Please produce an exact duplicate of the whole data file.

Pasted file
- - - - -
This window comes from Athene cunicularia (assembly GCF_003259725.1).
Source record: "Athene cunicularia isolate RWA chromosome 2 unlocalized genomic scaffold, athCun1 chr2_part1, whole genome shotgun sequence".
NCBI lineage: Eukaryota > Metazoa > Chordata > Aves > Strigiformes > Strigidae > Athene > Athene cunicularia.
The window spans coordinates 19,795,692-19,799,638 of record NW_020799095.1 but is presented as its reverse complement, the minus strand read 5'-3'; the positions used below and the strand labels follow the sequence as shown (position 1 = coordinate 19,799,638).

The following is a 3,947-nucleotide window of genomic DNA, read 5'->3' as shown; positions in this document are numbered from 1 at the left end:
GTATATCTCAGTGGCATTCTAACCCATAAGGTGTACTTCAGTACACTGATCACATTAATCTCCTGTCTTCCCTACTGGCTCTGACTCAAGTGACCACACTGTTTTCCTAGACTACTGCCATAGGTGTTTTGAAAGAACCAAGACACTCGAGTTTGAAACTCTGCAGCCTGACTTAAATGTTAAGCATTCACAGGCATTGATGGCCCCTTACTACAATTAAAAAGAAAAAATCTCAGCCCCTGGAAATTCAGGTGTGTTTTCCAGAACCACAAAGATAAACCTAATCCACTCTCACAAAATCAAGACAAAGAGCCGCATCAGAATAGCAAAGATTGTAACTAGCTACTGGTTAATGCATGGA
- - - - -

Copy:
This window comes from Athene cunicularia (assembly GCF_003259725.1).
Source record: "Athene cunicularia isolate RWA chromosome 2 unlocalized genomic scaffold, athCun1 chr2_part1, whole genome shotgun sequence".
NCBI lineage: Eukaryota > Metazoa > Chordata > Aves > Strigiformes > Strigidae > Athene > Athene cunicularia.
The window spans coordinates 19,795,692-19,799,638 of record NW_020799095.1 but is presented as its reverse complement, the minus strand read 5'-3'; the positions used below and the strand labels follow the sequence as shown (position 1 = coordinate 19,799,638).

The following is a 3,947-nucleotide window of genomic DNA, read 5'->3' as shown; positions in this document are numbered from 1 at the left end:
GTATATCTCAGTGGCATTCTAACCCATAAGGTGTACTTCAGTACACTGATCACATTAATCTCCTGTCTTCCCTACTGGCTCTGACTCAAGTGACCACACTGTTTTCCTAGACTACTGCCATAGGTGTTTTGAAAGAACCAAGACACTCGAGTTTGAAACTCTGCAGCCTGACTTAAATGTTAAGCATTCACAGGCATTGATGGCCCCTTACTACAATTAAAAAGAAAAAATCTCAGCCCCTGGAAATTCAGGTGTGTTTTCCAGAACCACAAAGATAAACCTAATCCACTCTCACAAAATCAAGACAAAGAGCCGCATCAGAATAGCAAAGATTGTAACTAGCTACTGGTTAATGCATGGA